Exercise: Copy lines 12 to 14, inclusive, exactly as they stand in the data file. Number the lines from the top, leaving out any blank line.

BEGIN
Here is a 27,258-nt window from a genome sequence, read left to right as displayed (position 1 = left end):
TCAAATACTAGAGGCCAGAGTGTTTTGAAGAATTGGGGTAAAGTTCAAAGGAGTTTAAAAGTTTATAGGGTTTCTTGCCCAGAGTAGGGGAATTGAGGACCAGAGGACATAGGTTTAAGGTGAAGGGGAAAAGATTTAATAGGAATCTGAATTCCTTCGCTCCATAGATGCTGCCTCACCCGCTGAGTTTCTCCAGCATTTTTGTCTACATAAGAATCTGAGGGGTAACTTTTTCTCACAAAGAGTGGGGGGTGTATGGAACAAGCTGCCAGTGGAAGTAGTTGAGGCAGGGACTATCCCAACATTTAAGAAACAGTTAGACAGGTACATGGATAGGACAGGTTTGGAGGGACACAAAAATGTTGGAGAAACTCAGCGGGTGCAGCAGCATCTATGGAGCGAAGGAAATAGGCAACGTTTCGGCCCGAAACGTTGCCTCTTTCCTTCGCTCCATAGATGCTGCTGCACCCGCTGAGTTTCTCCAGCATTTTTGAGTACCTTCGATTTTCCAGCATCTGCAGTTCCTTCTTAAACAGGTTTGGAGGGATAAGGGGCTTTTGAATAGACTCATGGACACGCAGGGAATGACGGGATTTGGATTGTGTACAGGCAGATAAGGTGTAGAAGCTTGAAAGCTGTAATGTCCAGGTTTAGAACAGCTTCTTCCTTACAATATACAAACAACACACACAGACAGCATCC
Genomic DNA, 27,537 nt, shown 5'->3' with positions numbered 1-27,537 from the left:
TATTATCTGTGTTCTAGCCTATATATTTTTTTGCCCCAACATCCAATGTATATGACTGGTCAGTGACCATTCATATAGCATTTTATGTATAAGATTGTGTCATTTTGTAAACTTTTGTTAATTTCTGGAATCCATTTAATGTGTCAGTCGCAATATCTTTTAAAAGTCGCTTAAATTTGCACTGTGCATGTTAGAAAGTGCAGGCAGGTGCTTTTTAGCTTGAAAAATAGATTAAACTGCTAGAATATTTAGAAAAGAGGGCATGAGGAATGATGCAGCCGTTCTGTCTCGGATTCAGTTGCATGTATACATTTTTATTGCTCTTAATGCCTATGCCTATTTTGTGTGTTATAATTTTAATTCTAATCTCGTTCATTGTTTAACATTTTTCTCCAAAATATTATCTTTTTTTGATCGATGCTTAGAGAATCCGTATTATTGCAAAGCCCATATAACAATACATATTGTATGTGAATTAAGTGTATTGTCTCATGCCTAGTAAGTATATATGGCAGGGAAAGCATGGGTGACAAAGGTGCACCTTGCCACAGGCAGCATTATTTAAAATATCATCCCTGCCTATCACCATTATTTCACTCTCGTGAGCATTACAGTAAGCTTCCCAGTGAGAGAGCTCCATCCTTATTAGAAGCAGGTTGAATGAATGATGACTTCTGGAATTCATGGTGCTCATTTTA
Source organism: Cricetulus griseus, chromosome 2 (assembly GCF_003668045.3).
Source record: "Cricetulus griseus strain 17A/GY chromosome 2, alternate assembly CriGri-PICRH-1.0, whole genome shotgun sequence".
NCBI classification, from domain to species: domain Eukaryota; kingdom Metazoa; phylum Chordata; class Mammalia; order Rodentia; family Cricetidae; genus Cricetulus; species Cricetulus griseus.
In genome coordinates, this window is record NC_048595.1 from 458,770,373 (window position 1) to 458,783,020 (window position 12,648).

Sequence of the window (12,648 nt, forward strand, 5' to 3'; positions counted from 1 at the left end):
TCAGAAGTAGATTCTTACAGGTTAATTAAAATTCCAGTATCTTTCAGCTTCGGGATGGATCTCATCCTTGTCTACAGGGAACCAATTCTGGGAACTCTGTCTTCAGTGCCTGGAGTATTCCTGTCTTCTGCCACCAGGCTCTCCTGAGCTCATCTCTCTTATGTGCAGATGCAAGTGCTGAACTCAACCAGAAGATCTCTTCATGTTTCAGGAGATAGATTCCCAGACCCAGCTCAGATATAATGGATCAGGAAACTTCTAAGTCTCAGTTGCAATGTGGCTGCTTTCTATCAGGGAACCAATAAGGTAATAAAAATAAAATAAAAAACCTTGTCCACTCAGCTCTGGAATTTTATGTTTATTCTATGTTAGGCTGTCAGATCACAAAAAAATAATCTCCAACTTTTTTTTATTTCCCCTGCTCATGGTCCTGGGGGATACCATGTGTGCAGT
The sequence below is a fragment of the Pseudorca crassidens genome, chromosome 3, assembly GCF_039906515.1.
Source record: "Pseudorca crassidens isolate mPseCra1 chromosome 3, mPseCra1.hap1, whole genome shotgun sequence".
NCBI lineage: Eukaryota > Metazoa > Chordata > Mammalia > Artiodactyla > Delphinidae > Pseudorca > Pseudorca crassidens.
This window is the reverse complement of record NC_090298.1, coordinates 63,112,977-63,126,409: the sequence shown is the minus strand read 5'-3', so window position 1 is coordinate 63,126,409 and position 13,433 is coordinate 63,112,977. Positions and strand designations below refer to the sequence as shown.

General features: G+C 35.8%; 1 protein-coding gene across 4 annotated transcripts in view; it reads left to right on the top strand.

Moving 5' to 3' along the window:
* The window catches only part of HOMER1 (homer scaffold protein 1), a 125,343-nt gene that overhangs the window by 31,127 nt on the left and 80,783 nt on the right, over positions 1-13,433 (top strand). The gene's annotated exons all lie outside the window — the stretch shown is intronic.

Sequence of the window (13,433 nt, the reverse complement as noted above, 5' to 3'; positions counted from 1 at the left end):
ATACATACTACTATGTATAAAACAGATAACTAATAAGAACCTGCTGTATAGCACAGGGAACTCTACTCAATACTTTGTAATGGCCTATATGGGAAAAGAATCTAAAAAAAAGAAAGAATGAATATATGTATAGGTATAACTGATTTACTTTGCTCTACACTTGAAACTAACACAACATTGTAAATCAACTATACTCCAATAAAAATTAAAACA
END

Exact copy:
Source record: "Pseudorca crassidens isolate mPseCra1 chromosome 3, mPseCra1.hap1, whole genome shotgun sequence".
NCBI lineage: Eukaryota > Metazoa > Chordata > Mammalia > Artiodactyla > Delphinidae > Pseudorca > Pseudorca crassidens.
This window is the reverse complement of record NC_090298.1, coordinates 63,112,977-63,126,409: the sequence shown is the minus strand read 5'-3', so window position 1 is coordinate 63,126,409 and position 13,433 is coordinate 63,112,977. Positions and strand designations below refer to the sequence as shown.